Concluding Remarks and Perspectives

Complete deficiencies of C4A and C4B are among the strongest genetic risk factors associated with SLE or lupus-like diseases, across all HLA haplo-types and racial backgrounds. However, the age of disease onset and the disease severity vary substantially among the C4-deficient subjects, which underscores the importance of other genetic and environmental factors contributing to disease pathogenesis and progression. In contrast to the rarity of complete C4A and C4B deficiencies, partial and homozygous deficiencies of C4A are present in 32-55% of SLE patients from all races studied except Spanish, Mexican, and Australian Aborigines who had increased frequencies of C4B deficiency instead of C4A deficiency. This phenomenon underscores the relevance of C4A and C4B proteins in the fine control of autoimmunity. Different racial genetic backgrounds could change the thresholds and the requirement of C4A or C4B protein levels in immune tolerance and immune regulation. An important unanswered issue is the identification of a specific receptor or a chaperone that would link C4A and/or C4B proteins to the regulation of systemic autoimmunity.

In many lupus patients serum or plasma C4 levels fluctuate widely. Sometimes such fluctuations correlate with disease activity, especially in lupus nephritis. Consumption of C4 and activation of the complement pathways are involved in complement-mediated tissue injuries during the disease flares. Therefore, while a deficiency of C4A or C4B appears to be a genetic susceptibility factor for SLE (Atkinson and Schneider, 1999; Tsao, 2003; Yang et al, 2003), in about half of the lupus patients who have no apparent complement C4A or C4B deficiency, higher basal levels of C4A and/or C4B could instead increase their disease severity and vital organ involvement.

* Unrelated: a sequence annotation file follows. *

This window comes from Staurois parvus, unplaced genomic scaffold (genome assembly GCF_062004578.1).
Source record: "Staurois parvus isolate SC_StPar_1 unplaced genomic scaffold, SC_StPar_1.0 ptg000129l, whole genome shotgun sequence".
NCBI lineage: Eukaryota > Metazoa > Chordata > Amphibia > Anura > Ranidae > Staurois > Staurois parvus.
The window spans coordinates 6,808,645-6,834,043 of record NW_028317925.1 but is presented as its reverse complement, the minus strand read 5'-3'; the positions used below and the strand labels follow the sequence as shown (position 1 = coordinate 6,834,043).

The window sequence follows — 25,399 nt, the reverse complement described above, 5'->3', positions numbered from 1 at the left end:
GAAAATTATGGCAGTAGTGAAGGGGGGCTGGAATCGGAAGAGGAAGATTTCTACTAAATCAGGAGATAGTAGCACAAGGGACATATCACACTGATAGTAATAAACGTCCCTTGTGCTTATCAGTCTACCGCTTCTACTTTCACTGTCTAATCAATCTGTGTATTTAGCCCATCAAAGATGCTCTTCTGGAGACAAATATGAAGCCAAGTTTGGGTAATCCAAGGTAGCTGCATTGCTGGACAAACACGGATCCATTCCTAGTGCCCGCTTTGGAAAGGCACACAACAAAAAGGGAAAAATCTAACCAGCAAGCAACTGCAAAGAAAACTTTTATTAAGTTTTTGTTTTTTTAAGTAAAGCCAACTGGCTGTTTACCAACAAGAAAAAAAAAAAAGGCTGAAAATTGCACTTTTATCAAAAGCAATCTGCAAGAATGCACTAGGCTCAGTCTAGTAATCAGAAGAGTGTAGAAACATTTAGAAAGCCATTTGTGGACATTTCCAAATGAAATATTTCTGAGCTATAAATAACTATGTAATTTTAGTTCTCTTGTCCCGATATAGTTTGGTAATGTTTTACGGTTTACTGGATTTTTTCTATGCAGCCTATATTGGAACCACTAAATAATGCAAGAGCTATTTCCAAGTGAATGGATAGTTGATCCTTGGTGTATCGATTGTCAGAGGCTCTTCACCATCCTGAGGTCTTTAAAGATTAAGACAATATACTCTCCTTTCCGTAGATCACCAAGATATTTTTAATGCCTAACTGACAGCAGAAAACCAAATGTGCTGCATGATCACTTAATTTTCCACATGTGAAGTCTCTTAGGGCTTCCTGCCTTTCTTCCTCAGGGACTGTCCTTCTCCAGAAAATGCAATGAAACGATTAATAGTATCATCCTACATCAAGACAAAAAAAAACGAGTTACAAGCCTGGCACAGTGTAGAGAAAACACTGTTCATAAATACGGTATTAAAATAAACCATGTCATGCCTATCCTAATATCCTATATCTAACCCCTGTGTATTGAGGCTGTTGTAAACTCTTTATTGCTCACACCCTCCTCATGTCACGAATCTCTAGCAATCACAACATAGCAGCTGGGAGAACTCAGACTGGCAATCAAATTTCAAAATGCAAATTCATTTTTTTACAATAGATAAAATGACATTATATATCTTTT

Another important aspect that has not been accurately addressed is the polygenic and gene size variations of C4A and C4B in the disease susceptibility and disease progression of SLE. A systematic analysis of C4A and C4B gene dosage and gene size, protein polymorphism and functional diversity, different basal plasma protein levels in various ethnic groups, and possible sex differences in extrahepatic tissue expression such as those in subcutaneous adipose tissue would refine our knowledge of the roles of C4A and C4B in the disease process.

After the establishment of the role(s) of heterozygous and/or homozygous deficiency of either C4A or C4B in SLE, a great challenge lies in how to use this information to help patients by developing more effective treatments or even a potential cure. In reality, the gap between knowledge and treatment is still great, and sustained multidisciplinary efforts will be needed to reach these ultimate goals. Perhaps innovative strategies for therapeutic interventions could include manipulation C4A and/or C4B protein expression in patients. Examples might include direct delivery of nonimmunogenic C4A or C4B proteins, creation of autologous or chimeric hepatocytes or adipocytes with high expression capability of C4A or C4B proteins, and prolongation of half-life of activated C4 proteins by site-directed mutagenesis of C4 or by manipulating specific complement regulatory proteins through soluble competitors (Weisman et al., 1990; Morgan and Harris, 1999), inhibitory RNA or specific antibodies. Characterization of the immunologic and physiologic functions of C4A and C4B polymorphic variants will be fundamental to provide insights for development of therapeutic strategies. This research would be facilitated by the development of nonhuman primate and transgenic mouse models to validate research hypothesis and to allow pharmaco-logic testing of new therapies.

0 0

Post a comment